Why is Apache Druid the best real-time database for security analytics?

Should a team choose to build their own solution, they will need a real-time database capable of supporting fast analytics under load on massive datasets. Given that there are around 400-odd databases on the market today, the sheer amount of choice is overwhelming.

The best database is Apache Druid. An open source database, Druid is optimized for rapid analytics on massive datasets, providing fast query responses regardless of data size, query traffic, or user numbers. Today, Druid is known for its flexibility in addressing a wide range of use cases, from IoT to observability to security analytics.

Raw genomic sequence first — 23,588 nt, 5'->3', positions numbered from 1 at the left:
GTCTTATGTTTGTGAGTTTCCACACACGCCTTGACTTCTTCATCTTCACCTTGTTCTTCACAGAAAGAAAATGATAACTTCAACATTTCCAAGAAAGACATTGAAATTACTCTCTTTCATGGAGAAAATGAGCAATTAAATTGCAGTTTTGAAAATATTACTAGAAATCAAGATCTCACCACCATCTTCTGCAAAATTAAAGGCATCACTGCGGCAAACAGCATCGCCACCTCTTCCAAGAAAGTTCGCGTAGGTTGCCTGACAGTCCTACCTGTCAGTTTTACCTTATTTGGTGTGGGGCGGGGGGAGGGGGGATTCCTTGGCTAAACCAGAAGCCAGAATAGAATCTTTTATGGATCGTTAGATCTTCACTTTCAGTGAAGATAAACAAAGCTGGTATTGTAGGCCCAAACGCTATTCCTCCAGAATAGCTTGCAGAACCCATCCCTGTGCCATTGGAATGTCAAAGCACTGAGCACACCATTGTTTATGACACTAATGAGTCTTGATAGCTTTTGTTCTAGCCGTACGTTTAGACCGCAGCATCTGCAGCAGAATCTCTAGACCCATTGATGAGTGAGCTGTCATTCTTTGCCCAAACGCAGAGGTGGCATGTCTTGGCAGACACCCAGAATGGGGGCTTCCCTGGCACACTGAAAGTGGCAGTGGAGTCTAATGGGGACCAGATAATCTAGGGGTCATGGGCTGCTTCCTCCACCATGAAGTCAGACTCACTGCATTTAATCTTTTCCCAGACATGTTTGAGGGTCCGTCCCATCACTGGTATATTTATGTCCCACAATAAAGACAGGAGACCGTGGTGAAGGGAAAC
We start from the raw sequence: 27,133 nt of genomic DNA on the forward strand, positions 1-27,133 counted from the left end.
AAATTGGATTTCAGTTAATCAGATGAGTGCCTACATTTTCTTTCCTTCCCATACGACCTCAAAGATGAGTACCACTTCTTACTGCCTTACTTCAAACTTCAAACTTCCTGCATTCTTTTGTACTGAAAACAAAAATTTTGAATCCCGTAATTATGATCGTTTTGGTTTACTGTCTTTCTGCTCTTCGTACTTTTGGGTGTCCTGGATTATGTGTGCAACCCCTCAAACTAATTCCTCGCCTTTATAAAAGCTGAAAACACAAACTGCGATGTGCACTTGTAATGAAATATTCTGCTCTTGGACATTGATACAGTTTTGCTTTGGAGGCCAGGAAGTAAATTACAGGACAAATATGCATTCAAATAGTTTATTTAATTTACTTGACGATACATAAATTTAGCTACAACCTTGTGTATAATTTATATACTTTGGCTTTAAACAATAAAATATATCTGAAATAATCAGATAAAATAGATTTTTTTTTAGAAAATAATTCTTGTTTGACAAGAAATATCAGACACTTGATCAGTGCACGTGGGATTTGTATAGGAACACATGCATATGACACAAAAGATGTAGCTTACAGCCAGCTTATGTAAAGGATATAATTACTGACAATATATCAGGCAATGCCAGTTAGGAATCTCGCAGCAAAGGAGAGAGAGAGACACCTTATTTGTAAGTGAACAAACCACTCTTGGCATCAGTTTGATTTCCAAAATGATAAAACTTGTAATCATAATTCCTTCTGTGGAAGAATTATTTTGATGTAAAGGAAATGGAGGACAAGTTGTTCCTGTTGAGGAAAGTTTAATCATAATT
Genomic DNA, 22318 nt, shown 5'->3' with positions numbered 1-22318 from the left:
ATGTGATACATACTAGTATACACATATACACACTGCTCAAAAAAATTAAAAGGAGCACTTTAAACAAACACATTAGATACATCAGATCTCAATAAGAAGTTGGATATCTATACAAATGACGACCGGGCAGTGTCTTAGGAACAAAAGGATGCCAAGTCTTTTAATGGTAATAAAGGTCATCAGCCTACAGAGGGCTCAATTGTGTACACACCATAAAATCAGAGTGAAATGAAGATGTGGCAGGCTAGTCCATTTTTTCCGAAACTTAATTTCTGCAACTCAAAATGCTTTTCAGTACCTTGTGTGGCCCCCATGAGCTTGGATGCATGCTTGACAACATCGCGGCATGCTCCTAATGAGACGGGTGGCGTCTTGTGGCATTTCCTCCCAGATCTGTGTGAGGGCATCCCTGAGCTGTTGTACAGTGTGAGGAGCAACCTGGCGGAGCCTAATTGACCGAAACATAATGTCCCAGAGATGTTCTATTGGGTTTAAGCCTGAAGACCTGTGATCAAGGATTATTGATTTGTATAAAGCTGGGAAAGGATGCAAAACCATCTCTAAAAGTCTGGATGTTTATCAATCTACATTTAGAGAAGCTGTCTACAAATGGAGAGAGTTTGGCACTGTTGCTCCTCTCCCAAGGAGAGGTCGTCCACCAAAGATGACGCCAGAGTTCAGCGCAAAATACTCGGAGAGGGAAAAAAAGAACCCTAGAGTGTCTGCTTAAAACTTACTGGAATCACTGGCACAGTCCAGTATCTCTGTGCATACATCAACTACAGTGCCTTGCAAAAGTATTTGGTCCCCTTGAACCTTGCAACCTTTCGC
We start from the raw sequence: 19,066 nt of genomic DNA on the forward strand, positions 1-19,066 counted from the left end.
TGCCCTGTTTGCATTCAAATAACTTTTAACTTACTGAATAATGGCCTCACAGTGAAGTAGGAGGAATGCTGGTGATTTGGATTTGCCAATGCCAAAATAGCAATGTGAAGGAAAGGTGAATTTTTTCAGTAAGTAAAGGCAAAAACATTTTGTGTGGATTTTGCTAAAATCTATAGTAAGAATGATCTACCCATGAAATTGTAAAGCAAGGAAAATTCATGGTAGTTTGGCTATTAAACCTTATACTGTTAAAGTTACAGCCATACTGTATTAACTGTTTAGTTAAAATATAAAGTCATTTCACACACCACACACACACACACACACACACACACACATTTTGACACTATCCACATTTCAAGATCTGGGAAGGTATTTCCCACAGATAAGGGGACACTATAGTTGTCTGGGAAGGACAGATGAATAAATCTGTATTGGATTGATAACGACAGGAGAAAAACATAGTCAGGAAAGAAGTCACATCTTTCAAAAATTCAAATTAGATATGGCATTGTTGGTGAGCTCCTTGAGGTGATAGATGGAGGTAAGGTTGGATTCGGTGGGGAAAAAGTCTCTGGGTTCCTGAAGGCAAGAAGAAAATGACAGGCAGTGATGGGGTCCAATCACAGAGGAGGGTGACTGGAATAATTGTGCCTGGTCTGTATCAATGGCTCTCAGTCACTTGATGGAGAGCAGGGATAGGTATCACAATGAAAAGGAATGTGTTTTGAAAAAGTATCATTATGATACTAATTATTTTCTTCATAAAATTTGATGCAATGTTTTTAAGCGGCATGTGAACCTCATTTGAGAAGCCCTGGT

Druid has a number of strengths that make it suitable as the basis of a security platform, including:

  • Stream compatibility with products such as Apache Kafka, Amazon Kinesis, and their derivatives.
  • A horizontally scalable architecture that provides distributed, parallel query processing, ensuring minimal latency even under load.
  • Support for interactive, complex operations (such as aggregations).
  • Advanced time series features, such as interpolation, padding, backfill, and more.
  • Ability to accommodate high cardinality dimensions and complex event hierarchies. 

At the same time, Druid has some weaknesses, specifically where it concerns ease of use. Setting up open source Druid clusters can be a complex, time consuming process with a high learning curve. While Druid is supported by a thriving user community, getting answers and troubleshooting issues amidst a security crisis can be frustrating.